135 Check Rides

Nightwing

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May 21, 2002
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I'm new to the 135 game and am hoping to get on with a cargo or charter company.

For those who know, what are the 135 check rides like? Does the first checkout differ from the recurrent 6 month ones?

I've read the regs and am just looking for some specific stories. Thanks.
 

cvsfly

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Your first checkride is an initial so it will be more comprehensive than your 6 mo. which is only an instrument currency for PIC. SICs don't require 6 mo. checks. Your initial checkride will be like an ATP ride or commercial if that is all you have. Based on the same PTS. Your ground oral of course will be geared more towards your Operations Manual and 135 regs as well as aircraft specifics.
 

hyper

We got "change" alright.
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Hi Nightwing,

You're initial will encompase 3 rides in one, but you may simultaneously complete them in one ride. It's very similar to your commercial (SEL or MEL) and instrument rides. The oral encompasses both with company ops specs too. The ride is really an instrument ride. The recurring 6 month (135.297) ride is just an instrument proficiency and can be completed in any airplane which you are qualified. The 12month (135.293, .297, .299) is a little more in depth and is the actual airplane checkout as well. Hope this helps.
 

Nightwing

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Thank you both.

Guess I better get used to check rides again.
It's been too easy flying part 91.
 

YODA

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It is not as bad as it sounds, just keep up your instrument and commercial knowledge and know the important 135 regs (duty times, flight times, etc..) and know the company ops specs. Keep yourself proficient while flying the line by shooting approaches to ATP standards everytime and do not let yourself slack off. If you keep yourself up to par than the recurrent rides are not that difficult. Remember, you get back what you put into it so fly smart and safe and have fun because that is what it is all about anyway.:)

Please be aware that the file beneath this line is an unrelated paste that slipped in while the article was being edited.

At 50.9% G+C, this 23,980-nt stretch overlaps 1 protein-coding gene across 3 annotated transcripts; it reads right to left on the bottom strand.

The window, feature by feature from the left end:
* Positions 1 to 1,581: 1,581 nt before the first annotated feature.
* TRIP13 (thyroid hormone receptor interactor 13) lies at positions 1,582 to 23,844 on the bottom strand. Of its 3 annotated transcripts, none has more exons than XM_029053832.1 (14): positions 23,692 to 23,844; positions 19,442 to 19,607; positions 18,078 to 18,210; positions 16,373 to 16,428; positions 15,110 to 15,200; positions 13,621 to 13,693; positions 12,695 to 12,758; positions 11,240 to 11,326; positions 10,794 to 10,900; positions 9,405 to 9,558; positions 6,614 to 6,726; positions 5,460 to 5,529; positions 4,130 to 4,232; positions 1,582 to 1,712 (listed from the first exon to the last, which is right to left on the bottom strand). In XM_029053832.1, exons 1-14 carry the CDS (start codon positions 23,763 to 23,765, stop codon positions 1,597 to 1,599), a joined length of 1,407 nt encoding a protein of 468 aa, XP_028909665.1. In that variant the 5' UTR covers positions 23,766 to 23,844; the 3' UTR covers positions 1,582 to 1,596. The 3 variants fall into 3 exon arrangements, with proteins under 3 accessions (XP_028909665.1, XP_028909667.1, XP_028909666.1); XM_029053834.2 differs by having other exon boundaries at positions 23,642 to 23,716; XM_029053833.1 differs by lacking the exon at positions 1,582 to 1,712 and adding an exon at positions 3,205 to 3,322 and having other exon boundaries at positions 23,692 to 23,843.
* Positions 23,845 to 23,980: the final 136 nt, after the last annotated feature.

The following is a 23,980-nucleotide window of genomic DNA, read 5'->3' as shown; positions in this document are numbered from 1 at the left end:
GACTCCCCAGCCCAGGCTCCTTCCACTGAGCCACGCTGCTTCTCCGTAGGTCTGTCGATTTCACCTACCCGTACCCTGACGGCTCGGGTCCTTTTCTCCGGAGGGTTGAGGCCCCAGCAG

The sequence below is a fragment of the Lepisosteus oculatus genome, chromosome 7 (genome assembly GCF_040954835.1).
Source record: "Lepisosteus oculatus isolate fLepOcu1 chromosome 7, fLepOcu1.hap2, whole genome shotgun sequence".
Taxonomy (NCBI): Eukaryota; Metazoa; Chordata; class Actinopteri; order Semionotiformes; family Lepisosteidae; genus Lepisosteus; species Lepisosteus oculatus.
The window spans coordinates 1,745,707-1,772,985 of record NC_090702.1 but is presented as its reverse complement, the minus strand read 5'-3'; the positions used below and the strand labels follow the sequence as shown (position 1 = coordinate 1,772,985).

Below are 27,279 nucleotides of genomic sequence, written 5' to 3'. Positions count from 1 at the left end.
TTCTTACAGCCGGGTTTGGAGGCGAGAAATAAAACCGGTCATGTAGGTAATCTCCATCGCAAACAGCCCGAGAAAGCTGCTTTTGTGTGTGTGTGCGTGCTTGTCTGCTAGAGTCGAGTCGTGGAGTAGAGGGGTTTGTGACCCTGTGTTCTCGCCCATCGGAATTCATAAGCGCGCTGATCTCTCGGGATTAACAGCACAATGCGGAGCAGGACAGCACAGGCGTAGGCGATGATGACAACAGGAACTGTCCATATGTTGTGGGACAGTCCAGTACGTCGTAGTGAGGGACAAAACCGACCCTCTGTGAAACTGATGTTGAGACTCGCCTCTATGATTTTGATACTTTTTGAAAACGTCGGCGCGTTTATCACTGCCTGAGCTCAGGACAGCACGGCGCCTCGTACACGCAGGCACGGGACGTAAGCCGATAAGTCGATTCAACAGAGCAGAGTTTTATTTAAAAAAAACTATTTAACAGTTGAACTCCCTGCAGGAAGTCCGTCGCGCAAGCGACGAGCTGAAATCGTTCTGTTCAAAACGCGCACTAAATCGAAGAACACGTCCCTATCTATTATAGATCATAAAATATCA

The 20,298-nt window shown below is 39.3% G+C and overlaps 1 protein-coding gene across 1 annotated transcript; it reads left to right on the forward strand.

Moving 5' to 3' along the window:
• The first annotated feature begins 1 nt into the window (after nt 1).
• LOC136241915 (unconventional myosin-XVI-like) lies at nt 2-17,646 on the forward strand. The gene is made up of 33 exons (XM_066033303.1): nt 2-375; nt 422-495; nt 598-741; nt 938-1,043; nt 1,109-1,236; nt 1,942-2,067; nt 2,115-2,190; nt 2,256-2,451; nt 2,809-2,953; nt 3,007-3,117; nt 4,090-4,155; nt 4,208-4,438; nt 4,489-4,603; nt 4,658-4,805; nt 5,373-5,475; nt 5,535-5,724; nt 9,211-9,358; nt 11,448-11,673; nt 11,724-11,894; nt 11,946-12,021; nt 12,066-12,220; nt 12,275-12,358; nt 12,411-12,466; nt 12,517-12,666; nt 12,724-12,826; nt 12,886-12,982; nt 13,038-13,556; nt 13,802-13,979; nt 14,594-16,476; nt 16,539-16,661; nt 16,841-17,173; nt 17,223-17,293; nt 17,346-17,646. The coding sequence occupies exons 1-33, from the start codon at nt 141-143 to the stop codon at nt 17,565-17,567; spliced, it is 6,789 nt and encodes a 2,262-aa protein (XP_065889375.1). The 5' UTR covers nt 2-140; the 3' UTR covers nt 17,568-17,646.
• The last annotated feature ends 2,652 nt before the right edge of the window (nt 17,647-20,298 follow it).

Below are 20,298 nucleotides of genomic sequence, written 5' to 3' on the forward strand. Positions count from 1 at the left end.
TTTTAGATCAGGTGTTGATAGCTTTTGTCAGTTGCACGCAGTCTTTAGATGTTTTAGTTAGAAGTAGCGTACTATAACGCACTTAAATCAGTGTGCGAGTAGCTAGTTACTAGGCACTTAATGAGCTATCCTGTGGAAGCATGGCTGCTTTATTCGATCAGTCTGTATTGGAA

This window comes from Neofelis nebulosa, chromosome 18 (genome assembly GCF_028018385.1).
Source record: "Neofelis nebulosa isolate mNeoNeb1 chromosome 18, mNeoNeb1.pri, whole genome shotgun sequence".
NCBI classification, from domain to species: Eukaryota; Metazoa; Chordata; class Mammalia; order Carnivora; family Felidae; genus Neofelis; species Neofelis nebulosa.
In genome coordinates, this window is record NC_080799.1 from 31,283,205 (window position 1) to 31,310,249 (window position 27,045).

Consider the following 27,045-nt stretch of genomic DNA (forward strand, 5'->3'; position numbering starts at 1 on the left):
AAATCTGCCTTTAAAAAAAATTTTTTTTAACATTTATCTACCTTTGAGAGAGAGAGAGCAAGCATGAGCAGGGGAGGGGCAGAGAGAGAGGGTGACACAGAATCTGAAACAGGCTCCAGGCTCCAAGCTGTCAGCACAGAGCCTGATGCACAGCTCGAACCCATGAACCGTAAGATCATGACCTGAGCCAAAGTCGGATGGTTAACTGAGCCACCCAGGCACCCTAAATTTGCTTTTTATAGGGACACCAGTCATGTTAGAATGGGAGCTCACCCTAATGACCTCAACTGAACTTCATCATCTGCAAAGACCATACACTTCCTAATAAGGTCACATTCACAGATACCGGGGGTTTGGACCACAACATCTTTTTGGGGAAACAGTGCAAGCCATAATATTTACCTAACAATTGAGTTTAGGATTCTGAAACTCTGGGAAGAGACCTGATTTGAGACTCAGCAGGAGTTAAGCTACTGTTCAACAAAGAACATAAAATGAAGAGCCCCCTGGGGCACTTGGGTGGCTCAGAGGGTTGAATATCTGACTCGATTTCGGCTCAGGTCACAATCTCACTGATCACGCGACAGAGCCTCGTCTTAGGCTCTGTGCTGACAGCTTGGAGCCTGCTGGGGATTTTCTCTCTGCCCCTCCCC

wingnutt

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...and let me just throw out that instrument currency does not equivically(sp?) mean instrument proficiency.

i started flying 135 @ 500 hours (VFR). that (single engine) ride was a piece of cake, and the biggest part of the oral was ops specs. now throw in 700 hours of single engine where you are not allowed to file IFR (some loopholes exist) and you can see the dilema that will occur once you reach the 1200 hour mark and eligible for an IFR 135 ride.

i managed to maintain currency, shot a few approaches now and then, and even got into some "inadvertant" actual. but that alone is not near enough to maintain a proficient status to prep for the ensuing IFR ride.

of course, if you already have the 1200 and are doing an initial ride, your examiner/check airman will have you figured out in no time.

good luck!
 

jetdriven

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its really like a commercial and instrument checkride rolled into one. stalls, slow flight, steep turns, engine failure during takeoff and in cruies. then 2 nonprecision approaches and two precision approaches. one of the precision approaches is single engine and one nonprecision is partial panel. also, forgot you'll get a circling approach in there too. the oral is over 135 regs, 91 regs, and the aircraft systems, FOPM, etc. just study and remember the company and the check airman wants you to pass. good luck!
 

flybynightly

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I also want to add that this ride is not exactly like a ride with an FAA examiner. The check airman can suspend the ride at any time to do training and then resume it. It is designed to make sure you are proficient not to see if you know how to do something. I mean how many times do you do things like slow flight, stalls, steep turns, and NDB approaches during usual everyday flying?
 

Rick1128

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Since you have not stated anything about seat or type of checkride, I run your throught the IFRMEL requirements, since that is what I am most familar with.